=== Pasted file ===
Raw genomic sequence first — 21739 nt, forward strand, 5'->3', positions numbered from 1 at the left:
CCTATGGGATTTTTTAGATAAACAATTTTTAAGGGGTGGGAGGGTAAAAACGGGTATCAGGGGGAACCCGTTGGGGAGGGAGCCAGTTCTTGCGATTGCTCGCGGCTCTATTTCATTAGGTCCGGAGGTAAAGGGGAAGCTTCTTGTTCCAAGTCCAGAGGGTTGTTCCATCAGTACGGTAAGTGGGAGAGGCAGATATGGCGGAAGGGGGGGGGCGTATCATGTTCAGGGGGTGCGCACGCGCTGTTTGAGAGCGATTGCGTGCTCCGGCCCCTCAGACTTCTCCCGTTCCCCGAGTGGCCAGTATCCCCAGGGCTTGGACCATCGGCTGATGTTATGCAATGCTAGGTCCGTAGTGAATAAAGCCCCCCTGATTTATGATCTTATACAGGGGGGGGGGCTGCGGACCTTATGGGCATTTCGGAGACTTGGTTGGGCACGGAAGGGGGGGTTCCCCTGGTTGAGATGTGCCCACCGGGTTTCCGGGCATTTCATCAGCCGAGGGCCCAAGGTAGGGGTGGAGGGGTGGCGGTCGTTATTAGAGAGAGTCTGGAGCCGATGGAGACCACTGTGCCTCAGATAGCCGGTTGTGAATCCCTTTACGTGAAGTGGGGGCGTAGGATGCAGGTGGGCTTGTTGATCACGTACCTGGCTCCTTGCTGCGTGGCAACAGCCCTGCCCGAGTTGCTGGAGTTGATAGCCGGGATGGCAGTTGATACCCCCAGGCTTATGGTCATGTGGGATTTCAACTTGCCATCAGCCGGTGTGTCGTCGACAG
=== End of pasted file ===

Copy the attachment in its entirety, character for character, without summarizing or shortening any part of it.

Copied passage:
Raw genomic sequence first — 21739 nt, forward strand, 5'->3', positions numbered from 1 at the left:
CCTATGGGATTTTTTAGATAAACAATTTTTAAGGGGTGGGAGGGTAAAAACGGGTATCAGGGGGAACCCGTTGGGGAGGGAGCCAGTTCTTGCGATTGCTCGCGGCTCTATTTCATTAGGTCCGGAGGTAAAGGGGAAGCTTCTTGTTCCAAGTCCAGAGGGTTGTTCCATCAGTACGGTAAGTGGGAGAGGCAGATATGGCGGAAGGGGGGGGGCGTATCATGTTCAGGGGGTGCGCACGCGCTGTTTGAGAGCGATTGCGTGCTCCGGCCCCTCAGACTTCTCCCGTTCCCCGAGTGGCCAGTATCCCCAGGGCTTGGACCATCGGCTGATGTTATGCAATGCTAGGTCCGTAGTGAATAAAGCCCCCCTGATTTATGATCTTATACAGGGGGGGGGGCTGCGGACCTTATGGGCATTTCGGAGACTTGGTTGGGCACGGAAGGGGGGGTTCCCCTGGTTGAGATGTGCCCACCGGGTTTCCGGGCATTTCATCAGCCGAGGGCCCAAGGTAGGGGTGGAGGGGTGGCGGTCGTTATTAGAGAGAGTCTGGAGCCGATGGAGACCACTGTGCCTCAGATAGCCGGTTGTGAATCCCTTTACGTGAAGTGGGGGCGTAGGATGCAGGTGGGCTTGTTGATCACGTACCTGGCTCCTTGCTGCGTGGCAACAGCCCTGCCCGAGTTGCTGGAGTTGATAGCCGGGATGGCAGTTGATACCCCCAGGCTTATGGTCATGTGGGATTTCAACTTGCCATCAGCCGGTGTGTCGTCGACAG